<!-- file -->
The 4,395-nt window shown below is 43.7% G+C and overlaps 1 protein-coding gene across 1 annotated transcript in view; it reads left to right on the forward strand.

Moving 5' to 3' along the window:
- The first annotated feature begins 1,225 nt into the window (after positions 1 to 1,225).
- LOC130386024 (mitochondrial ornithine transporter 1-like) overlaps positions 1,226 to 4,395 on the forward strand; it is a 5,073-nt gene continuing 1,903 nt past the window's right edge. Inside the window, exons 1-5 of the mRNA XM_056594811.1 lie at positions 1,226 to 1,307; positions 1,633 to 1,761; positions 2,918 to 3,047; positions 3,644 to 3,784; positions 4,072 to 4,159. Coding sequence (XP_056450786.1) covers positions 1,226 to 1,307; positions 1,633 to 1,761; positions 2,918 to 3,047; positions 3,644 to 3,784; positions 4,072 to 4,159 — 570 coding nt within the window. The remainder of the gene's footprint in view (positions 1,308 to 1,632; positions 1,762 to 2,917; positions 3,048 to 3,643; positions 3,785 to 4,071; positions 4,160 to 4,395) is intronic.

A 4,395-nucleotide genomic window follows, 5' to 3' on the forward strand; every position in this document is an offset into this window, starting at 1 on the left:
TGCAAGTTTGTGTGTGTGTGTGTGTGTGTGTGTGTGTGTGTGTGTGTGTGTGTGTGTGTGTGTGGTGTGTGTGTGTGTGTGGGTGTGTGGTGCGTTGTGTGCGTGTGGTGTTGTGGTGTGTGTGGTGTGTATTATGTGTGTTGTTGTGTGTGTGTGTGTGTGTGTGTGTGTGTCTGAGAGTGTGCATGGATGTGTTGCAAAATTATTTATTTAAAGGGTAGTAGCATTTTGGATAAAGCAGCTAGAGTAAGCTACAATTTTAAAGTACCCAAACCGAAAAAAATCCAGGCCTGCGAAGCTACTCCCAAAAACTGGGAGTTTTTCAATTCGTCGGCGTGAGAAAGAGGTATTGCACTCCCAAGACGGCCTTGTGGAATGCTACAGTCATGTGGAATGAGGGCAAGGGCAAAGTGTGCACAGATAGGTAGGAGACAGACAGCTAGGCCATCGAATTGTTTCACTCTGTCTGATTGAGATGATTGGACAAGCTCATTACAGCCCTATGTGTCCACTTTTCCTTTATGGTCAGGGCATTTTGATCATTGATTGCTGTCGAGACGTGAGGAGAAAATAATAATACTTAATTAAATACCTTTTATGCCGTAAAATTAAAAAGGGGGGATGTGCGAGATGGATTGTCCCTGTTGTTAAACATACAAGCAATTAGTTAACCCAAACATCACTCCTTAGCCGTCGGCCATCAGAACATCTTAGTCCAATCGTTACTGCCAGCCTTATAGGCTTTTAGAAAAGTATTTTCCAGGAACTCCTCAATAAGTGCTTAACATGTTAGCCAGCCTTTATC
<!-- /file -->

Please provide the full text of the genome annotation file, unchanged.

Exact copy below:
The 4,395-nt window shown below is 43.7% G+C and overlaps 1 protein-coding gene across 1 annotated transcript in view; it reads left to right on the forward strand.

Moving 5' to 3' along the window:
- The first annotated feature begins 1,225 nt into the window (after positions 1 to 1,225).
- LOC130386024 (mitochondrial ornithine transporter 1-like) overlaps positions 1,226 to 4,395 on the forward strand; it is a 5,073-nt gene continuing 1,903 nt past the window's right edge. Inside the window, exons 1-5 of the mRNA XM_056594811.1 lie at positions 1,226 to 1,307; positions 1,633 to 1,761; positions 2,918 to 3,047; positions 3,644 to 3,784; positions 4,072 to 4,159. Coding sequence (XP_056450786.1) covers positions 1,226 to 1,307; positions 1,633 to 1,761; positions 2,918 to 3,047; positions 3,644 to 3,784; positions 4,072 to 4,159 — 570 coding nt within the window. The remainder of the gene's footprint in view (positions 1,308 to 1,632; positions 1,762 to 2,917; positions 3,048 to 3,643; positions 3,785 to 4,071; positions 4,160 to 4,395) is intronic.

A 4,395-nucleotide genomic window follows, 5' to 3' on the forward strand; every position in this document is an offset into this window, starting at 1 on the left:
TGCAAGTTTGTGTGTGTGTGTGTGTGTGTGTGTGTGTGTGTGTGTGTGTGTGTGTGTGTGTGTGGTGTGTGTGTGTGTGTGGGTGTGTGGTGCGTTGTGTGCGTGTGGTGTTGTGGTGTGTGTGGTGTGTATTATGTGTGTTGTTGTGTGTGTGTGTGTGTGTGTGTGTGTGTCTGAGAGTGTGCATGGATGTGTTGCAAAATTATTTATTTAAAGGGTAGTAGCATTTTGGATAAAGCAGCTAGAGTAAGCTACAATTTTAAAGTACCCAAACCGAAAAAAATCCAGGCCTGCGAAGCTACTCCCAAAAACTGGGAGTTTTTCAATTCGTCGGCGTGAGAAAGAGGTATTGCACTCCCAAGACGGCCTTGTGGAATGCTACAGTCATGTGGAATGAGGGCAAGGGCAAAGTGTGCACAGATAGGTAGGAGACAGACAGCTAGGCCATCGAATTGTTTCACTCTGTCTGATTGAGATGATTGGACAAGCTCATTACAGCCCTATGTGTCCACTTTTCCTTTATGGTCAGGGCATTTTGATCATTGATTGCTGTCGAGACGTGAGGAGAAAATAATAATACTTAATTAAATACCTTTTATGCCGTAAAATTAAAAAGGGGGGATGTGCGAGATGGATTGTCCCTGTTGTTAAACATACAAGCAATTAGTTAACCCAAACATCACTCCTTAGCCGTCGGCCATCAGAACATCTTAGTCCAATCGTTACTGCCAGCCTTATAGGCTTTTAGAAAAGTATTTTCCAGGAACTCCTCAATAAGTGCTTAACATGTTAGCCAGCCTTTATC